Supporting difficult conversations

A couple of years ago a colleague sat me down to have a “difficult conversation”. He was unhappy with something I was doing, and wanted to tell me about it. Ordinarily these things are particularly awkward, but this was slightly different to most. The company had, as one of its corporate values, something like “We do not flinch from telling the truth”, and when he first approached me about it he used words that echoed that line that was used so often in the organisation, “I need to have a do-not-flinch conversation with you.” I knew immediately what he was referring to.

What stayed with me most of all from that encounter was the way the company gave him the means to have the conversation. (The contents of the conversation was relatively undramatic in the end, at least compared to what I was expecting, and his concern was quickly resolved.) It was obviously something that he was a little apprehensive about, but the company’s culture made it easier for him. In this particular company people were often openly praised for demonstrating particular company values, so they were not just words on a poster.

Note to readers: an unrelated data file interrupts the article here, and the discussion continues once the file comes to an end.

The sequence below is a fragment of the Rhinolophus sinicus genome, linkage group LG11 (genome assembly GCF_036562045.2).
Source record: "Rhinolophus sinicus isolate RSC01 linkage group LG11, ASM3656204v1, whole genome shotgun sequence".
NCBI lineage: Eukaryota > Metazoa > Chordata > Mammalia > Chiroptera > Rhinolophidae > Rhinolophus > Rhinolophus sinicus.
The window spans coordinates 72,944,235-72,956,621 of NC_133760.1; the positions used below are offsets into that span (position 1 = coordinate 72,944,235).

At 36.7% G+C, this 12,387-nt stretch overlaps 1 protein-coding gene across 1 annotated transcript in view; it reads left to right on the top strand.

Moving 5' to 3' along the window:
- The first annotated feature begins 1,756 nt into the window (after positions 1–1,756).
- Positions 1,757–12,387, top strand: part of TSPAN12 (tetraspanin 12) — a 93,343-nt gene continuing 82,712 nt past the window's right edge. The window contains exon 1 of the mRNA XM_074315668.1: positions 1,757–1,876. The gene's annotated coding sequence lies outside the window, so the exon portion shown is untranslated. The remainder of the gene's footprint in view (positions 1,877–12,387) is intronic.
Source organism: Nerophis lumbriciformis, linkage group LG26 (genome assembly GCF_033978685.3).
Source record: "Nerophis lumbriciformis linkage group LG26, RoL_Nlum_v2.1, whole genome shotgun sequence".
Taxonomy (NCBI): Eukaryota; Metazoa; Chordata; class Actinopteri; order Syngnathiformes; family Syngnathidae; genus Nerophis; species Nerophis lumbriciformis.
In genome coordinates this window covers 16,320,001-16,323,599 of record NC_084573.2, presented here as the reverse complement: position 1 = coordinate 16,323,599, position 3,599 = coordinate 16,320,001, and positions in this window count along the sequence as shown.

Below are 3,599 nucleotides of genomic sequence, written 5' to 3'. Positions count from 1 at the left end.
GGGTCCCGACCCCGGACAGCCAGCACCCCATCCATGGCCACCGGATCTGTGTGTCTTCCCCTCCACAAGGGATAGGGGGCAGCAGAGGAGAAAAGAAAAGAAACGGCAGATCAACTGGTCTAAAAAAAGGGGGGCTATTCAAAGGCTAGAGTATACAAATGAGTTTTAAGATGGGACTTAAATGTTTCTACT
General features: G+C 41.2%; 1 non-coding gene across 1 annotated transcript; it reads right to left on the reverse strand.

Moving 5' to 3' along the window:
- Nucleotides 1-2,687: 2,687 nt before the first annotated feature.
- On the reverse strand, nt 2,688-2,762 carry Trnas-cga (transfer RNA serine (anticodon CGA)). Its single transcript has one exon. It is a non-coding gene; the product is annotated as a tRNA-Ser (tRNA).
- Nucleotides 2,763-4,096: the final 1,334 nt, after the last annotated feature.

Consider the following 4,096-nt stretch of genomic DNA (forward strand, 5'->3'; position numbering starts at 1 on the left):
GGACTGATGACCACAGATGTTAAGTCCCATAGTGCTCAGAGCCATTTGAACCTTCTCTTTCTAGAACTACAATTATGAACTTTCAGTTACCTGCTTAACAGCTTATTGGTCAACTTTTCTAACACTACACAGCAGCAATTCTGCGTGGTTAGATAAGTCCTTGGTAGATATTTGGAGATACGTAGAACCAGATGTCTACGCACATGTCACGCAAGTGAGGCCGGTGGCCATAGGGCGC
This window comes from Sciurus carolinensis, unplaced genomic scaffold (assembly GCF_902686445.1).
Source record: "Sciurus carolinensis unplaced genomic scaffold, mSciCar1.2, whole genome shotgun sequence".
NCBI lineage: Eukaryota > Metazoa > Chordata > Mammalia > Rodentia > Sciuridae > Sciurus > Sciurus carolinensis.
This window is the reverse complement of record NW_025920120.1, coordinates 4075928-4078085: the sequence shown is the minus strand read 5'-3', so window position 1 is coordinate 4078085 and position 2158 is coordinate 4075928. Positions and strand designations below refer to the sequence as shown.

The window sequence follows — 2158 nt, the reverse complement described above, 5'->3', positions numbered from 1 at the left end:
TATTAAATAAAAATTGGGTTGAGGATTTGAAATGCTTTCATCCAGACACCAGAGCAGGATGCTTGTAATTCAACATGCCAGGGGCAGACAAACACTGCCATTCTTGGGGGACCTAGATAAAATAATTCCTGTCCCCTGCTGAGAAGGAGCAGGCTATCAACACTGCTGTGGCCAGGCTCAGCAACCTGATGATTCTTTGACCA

I don’t think every organisation should have a mantra about having difficult conversations, but it certainly helped in this case. There are other ways to do it. Perhaps some semi-formal training. Perhaps a “difficult conversations week” where people are expected to raise a (very slightly) difficult subject with one other colleague, just to practise, and then share experiences. There will be many more ways, too.

Certainly, I recognised that if an organisation really wants its people to tackle difficult issues, then it can do much more than just say so—there are practical ways it can help.

Photo by Mark Barrot

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